PSVR2 Specs: How it Stacks Up Against the Original PSVR, Oculus Quest 2, and Valve Index – IGN

At Sony’s CES 2022 press conference, we finally got some important details about PlayStation VR2, the company’s next-gen VR headset.

PSVR2 pricing, release date, and even what the headset actually looks like remain a mystery, but Sony shared plenty of information on the specifications powering its second virtual reality headset.

To better understand what we can expect from the PSVR2, let’s take a look at the specs, dig into some standout features, and compare what’s on the way to the Oculus Quest 2, the Valve Index, and the original PSVR.

Illustration by Amanda Flagg / IGN

Illustration by Amanda Flagg / IGN

Resolution and Display

Check out the graph above for a breakdown on how the PSVR2 stacks up to other VR headsets. Based on what we know about PSVR2 so far, its closest rival would be the Quest 2 in terms of resolution and pixels per eye. However, it is important to note that when the headset gets a street date, it will not have the highest pixel per eye count, as HTC’s Vive Pro 2 (not shown above) still takes that crown, with its 5K head-mounted display that offers a 2448 by 2448 per-eye resolution.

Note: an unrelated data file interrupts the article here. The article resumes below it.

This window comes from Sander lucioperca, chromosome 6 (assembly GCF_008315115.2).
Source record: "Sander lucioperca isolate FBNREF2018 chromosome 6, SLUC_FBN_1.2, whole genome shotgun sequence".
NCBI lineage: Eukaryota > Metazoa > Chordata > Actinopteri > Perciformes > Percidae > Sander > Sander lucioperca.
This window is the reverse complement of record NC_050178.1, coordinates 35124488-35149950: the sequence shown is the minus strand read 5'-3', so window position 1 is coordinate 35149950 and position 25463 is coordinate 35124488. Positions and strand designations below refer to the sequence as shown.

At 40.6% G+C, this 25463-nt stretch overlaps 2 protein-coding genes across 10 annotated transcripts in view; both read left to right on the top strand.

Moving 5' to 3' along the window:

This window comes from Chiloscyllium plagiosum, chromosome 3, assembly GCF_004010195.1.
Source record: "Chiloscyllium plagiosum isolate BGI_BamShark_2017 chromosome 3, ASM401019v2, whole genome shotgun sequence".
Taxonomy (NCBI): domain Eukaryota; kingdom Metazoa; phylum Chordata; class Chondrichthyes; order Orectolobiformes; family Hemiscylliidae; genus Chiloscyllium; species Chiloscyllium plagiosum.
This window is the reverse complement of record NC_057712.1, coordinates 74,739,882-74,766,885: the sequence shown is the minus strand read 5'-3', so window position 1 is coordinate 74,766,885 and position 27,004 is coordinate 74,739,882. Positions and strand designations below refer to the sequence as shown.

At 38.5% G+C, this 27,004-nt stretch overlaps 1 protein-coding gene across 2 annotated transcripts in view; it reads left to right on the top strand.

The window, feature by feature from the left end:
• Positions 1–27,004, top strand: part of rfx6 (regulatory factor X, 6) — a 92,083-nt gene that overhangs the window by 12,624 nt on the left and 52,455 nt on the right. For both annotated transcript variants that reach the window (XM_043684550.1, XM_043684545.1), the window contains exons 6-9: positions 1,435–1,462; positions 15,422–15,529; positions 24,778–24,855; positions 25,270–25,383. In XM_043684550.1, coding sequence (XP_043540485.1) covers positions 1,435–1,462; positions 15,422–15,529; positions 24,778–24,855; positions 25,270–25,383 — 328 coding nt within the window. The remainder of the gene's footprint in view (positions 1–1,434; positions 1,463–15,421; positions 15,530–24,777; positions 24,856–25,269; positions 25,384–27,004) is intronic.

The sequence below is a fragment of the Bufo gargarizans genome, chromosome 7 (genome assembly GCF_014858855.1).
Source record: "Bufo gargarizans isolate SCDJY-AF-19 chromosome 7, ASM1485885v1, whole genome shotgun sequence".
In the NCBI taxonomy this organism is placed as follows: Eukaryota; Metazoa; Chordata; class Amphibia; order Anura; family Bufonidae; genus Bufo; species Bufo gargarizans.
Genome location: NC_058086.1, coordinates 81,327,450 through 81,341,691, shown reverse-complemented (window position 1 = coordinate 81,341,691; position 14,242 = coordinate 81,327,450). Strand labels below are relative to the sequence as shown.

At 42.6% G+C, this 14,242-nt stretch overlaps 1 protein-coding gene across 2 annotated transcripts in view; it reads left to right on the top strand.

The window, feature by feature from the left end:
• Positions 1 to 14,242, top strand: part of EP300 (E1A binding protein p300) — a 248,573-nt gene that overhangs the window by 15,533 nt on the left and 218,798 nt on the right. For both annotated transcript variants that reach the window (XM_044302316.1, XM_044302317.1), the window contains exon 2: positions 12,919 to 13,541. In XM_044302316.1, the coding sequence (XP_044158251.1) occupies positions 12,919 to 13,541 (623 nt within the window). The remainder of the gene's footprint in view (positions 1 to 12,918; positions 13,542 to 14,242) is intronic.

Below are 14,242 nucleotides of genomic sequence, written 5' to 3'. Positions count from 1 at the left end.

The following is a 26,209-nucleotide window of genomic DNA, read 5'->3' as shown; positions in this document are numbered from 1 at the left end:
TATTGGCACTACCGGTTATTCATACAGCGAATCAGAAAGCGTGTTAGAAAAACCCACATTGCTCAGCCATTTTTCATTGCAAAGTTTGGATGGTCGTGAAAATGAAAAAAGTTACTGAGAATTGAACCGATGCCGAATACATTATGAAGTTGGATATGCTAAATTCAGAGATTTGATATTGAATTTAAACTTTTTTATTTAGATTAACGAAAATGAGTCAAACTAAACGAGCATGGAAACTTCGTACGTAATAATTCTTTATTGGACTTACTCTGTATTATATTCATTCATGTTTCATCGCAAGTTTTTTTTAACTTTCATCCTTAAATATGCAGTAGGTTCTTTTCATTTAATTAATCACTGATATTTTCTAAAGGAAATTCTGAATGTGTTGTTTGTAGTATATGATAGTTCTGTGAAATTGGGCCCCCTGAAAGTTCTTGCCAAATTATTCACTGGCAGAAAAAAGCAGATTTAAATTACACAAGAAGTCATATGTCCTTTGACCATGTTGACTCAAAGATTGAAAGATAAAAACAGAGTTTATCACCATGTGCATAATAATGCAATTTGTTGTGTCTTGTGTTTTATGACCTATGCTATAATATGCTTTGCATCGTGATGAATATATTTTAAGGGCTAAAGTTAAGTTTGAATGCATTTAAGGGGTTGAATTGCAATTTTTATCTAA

Like the other currently available headsets, the PSVR2 will offer a refresh rate of up to 120Hz and, like the original PSVR, will feature an OLED panel. We previously discussed the difference between an LCD and OLED display when comparing the displays on the original Nintendo Switch and the Nintendo Switch OLED, but the big difference between the two types of displays is how they light up.

LCDs use one (or more) backlights to create a constant light on the screen. Whereas an OLED’s method is to use self-lit pixels because OLED displays work on a pixel-by-pixel basis, meaning it will only light up when there is an image to display. LCDs are typically brighter, but OLEDs allow for better contrast ratios and deeper blacks. Nevertheless, there are some caveats to note when we focus on VR headset displays and not traditional displays such as a TV.

The most obvious one is that OLEDs are a bit more expensive, and as analyst Ross Young noted in a recent research paper when discussing Apple’s rumored VR/AR headset, OLED screens are not as common in modern VR headsets due to a lower pixel density (which can result in lower image quality) when compared to LCD panels in head-mounted displays. Young did note that an OLED panel with a higher pixel density could be incorporated in the tech, but is likely to be more costly. Though we are unsure of the PSVR2’s display’s actual specifics, it is undoubtedly an OLED.

Tracking

The PSVR2’s inclusion of inside-out tracking is a massive improvement over the first-gen PSVR’s need to use the PS Camera, LEDs, and accelerometers/gyroscopes to track your movement. Similar to the Quest 2, the PSVR2 features four built-in cameras, allowing the headset to track both your movement and the controllers.

PlayStation VR